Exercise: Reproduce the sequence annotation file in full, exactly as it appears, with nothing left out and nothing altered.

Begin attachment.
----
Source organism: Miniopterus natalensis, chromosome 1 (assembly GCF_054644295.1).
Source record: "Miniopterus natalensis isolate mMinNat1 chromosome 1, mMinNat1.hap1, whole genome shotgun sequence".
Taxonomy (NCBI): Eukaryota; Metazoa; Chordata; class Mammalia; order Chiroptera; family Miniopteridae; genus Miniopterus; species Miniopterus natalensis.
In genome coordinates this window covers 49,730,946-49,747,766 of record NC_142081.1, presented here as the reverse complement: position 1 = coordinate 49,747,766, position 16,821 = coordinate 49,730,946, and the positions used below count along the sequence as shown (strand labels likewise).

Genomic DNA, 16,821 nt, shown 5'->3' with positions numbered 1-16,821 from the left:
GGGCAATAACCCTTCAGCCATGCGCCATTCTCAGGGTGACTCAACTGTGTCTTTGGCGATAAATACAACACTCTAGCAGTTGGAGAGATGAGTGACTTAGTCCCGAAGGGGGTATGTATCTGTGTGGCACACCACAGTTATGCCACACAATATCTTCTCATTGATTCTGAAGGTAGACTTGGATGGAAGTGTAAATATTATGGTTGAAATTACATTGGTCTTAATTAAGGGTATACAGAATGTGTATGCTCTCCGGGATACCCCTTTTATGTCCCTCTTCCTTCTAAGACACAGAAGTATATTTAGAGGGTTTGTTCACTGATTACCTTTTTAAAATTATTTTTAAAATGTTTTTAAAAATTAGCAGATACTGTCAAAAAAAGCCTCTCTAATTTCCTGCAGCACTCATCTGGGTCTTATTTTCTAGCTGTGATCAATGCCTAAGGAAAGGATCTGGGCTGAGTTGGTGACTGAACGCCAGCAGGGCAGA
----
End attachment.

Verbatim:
Source organism: Miniopterus natalensis, chromosome 1 (assembly GCF_054644295.1).
Source record: "Miniopterus natalensis isolate mMinNat1 chromosome 1, mMinNat1.hap1, whole genome shotgun sequence".
Taxonomy (NCBI): Eukaryota; Metazoa; Chordata; class Mammalia; order Chiroptera; family Miniopteridae; genus Miniopterus; species Miniopterus natalensis.
In genome coordinates this window covers 49,730,946-49,747,766 of record NC_142081.1, presented here as the reverse complement: position 1 = coordinate 49,747,766, position 16,821 = coordinate 49,730,946, and the positions used below count along the sequence as shown (strand labels likewise).

Genomic DNA, 16,821 nt, shown 5'->3' with positions numbered 1-16,821 from the left:
GGGCAATAACCCTTCAGCCATGCGCCATTCTCAGGGTGACTCAACTGTGTCTTTGGCGATAAATACAACACTCTAGCAGTTGGAGAGATGAGTGACTTAGTCCCGAAGGGGGTATGTATCTGTGTGGCACACCACAGTTATGCCACACAATATCTTCTCATTGATTCTGAAGGTAGACTTGGATGGAAGTGTAAATATTATGGTTGAAATTACATTGGTCTTAATTAAGGGTATACAGAATGTGTATGCTCTCCGGGATACCCCTTTTATGTCCCTCTTCCTTCTAAGACACAGAAGTATATTTAGAGGGTTTGTTCACTGATTACCTTTTTAAAATTATTTTTAAAATGTTTTTAAAAATTAGCAGATACTGTCAAAAAAAGCCTCTCTAATTTCCTGCAGCACTCATCTGGGTCTTATTTTCTAGCTGTGATCAATGCCTAAGGAAAGGATCTGGGCTGAGTTGGTGACTGAACGCCAGCAGGGCAGA